Isn't it ironic that the Chicago thug who just was complicit in pacifying opposition to his health care scam by buying off Senators, the corrupt unions, making deals with Insurance companies, pharma and Acorn and paying out billions to Goldman Sachs is suddenly concerned with the influence of special interests? I guess it's only OK if a thug liberal does it! Well guess what? The game is over! What's he afraid of? The man child needs to stop whining and crying, understand that he is a failure and run out the rest of his term by doing as little additional damage as possible! Grow up man-child!!!!

Posted by: yankee11 | January 21, 2010 6:13 PM | Report abuse

"I see in the near future a crisis approaching that unnerves me and causes me to tremble for the safety of my country. Corporations have been enthroned and an era of corruption in high places will follow, and the money power of the country will endeavor to prolong its reign by working upon the prejudices of the people until all wealth is aggregated in a few hands and the Republic is destroyed."
- Abraham Lincoln

We are well on our way on the road to perdition. A free press and people are given First Amendment rights to petition the gov't about their grievances, corporations are not mentioned. You must laugh at conservatives that say card check is too coercive, while a "bundling" meeting of execs is not.

Posted by: jameschirico | January 21, 2010 6:35 PM | Report abuse

We have a system of checks and balances. Both Congress and the President must act swiftly to check this egreious and dangerous ruling. COngress should immediately take up legislation EXPLICITLY stating that a corporation is NOT a citizen and is a LEGAL CONSTRUCTION IN THE PURSUIT OF COMMERCE CREATED BY GOVERNMENT AND IN EXISTENCE AT THE SUFFERANCE OF THE GOVERNMENT. Therefore it is not entitled to the same rights and priviledges that citizens have. The president should immediately have the FCC issue rules to broadcasters regarding political advertising and reinstate the equal time rule. Congress may also want to visit the issue of reconstituting the reach and scope of the federal courts. The Constitution gives them that power. tom delay wanted to do "court stripping" to stop the court from protecting our rights. In this case Congress could either add two judges to balance out the right wing extremists, or they could smply put campaign law outside the jursidiction of the court.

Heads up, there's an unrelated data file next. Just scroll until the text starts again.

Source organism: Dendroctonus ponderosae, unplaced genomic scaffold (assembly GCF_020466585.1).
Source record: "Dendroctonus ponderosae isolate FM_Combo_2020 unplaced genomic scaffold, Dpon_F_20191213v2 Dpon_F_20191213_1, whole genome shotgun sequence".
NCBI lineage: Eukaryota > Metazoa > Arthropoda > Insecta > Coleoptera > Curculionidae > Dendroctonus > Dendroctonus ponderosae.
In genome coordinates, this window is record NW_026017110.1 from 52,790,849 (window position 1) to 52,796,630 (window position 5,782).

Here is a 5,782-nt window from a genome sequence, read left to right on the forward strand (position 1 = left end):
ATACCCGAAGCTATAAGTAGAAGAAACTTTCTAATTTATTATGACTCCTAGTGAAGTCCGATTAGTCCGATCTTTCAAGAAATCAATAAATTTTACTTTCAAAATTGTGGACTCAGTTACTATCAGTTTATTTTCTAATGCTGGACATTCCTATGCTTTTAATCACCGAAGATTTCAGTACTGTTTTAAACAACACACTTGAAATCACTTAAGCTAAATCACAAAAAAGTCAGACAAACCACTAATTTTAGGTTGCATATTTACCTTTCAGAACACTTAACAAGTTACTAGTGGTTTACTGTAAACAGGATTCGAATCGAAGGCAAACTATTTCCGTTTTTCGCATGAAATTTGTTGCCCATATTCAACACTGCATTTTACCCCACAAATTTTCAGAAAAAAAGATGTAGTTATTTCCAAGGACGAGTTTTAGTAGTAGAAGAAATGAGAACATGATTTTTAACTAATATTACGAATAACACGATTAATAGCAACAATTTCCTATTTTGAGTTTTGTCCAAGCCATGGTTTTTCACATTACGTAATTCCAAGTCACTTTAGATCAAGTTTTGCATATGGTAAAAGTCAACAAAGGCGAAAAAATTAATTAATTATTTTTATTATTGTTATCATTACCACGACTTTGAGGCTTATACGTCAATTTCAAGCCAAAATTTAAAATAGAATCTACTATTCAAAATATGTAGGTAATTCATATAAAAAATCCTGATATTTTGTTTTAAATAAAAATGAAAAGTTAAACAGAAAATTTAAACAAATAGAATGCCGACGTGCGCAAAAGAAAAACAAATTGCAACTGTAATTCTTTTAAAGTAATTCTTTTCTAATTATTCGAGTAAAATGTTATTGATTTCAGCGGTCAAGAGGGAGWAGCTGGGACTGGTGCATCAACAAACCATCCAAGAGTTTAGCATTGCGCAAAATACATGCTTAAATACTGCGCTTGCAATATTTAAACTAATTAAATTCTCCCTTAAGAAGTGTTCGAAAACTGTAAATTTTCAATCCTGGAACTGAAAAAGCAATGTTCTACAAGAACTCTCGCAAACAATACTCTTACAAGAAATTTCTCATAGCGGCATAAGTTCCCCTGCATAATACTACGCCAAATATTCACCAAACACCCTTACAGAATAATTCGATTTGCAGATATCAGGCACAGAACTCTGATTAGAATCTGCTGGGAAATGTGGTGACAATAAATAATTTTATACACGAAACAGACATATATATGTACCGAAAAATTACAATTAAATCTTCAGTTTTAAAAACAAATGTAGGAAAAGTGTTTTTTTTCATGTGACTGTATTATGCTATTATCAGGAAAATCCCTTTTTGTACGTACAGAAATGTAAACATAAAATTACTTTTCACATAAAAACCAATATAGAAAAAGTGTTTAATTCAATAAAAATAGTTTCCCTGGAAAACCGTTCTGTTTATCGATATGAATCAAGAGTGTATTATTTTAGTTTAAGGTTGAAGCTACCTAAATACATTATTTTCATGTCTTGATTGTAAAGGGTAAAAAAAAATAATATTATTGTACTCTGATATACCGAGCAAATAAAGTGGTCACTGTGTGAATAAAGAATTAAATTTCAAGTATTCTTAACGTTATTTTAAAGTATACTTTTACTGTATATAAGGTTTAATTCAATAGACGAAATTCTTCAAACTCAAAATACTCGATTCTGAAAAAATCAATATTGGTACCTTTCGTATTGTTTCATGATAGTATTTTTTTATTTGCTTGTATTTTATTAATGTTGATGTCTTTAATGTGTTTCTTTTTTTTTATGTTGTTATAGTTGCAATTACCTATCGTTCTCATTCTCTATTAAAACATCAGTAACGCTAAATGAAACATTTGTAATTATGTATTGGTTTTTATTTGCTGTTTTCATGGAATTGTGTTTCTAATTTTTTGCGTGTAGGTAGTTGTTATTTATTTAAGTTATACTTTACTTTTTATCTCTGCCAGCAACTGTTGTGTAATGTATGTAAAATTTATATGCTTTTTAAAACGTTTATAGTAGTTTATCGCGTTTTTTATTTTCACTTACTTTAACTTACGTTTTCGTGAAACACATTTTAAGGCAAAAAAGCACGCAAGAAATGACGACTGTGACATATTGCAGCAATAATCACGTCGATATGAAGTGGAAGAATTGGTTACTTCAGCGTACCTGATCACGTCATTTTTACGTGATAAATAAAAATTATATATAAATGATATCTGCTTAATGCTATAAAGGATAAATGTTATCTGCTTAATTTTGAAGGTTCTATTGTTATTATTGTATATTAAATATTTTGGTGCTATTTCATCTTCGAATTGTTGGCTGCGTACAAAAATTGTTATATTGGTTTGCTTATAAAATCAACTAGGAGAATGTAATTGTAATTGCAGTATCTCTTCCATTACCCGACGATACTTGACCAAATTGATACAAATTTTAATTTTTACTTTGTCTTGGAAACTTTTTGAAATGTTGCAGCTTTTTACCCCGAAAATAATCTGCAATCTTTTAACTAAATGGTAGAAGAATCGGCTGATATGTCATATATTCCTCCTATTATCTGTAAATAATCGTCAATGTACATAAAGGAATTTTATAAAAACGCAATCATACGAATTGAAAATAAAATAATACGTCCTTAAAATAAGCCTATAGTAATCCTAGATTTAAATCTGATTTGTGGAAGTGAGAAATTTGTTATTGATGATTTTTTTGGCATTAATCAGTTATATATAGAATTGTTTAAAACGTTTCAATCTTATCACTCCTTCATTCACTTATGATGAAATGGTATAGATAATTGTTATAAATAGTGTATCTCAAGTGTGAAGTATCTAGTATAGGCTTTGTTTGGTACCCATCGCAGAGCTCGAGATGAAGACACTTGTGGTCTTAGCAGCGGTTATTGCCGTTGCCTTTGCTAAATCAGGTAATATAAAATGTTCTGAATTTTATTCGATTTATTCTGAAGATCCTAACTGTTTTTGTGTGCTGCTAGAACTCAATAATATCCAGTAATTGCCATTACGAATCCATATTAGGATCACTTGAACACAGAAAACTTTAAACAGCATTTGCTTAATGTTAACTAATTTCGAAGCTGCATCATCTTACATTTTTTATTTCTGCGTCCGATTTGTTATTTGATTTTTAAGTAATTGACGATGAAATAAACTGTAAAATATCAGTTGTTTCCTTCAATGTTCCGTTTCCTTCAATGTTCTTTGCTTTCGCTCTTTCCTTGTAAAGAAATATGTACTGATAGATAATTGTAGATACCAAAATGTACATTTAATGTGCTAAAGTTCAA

The judicial activsts of the past used the bench to expand the rights of the people and to act as a bulwark against state tyranny. This conservative judicial activism seeks to strip away democracy itself. Disgraceful trolls. Through alito and roberts bush will be sh itt ing on our nation for another generation.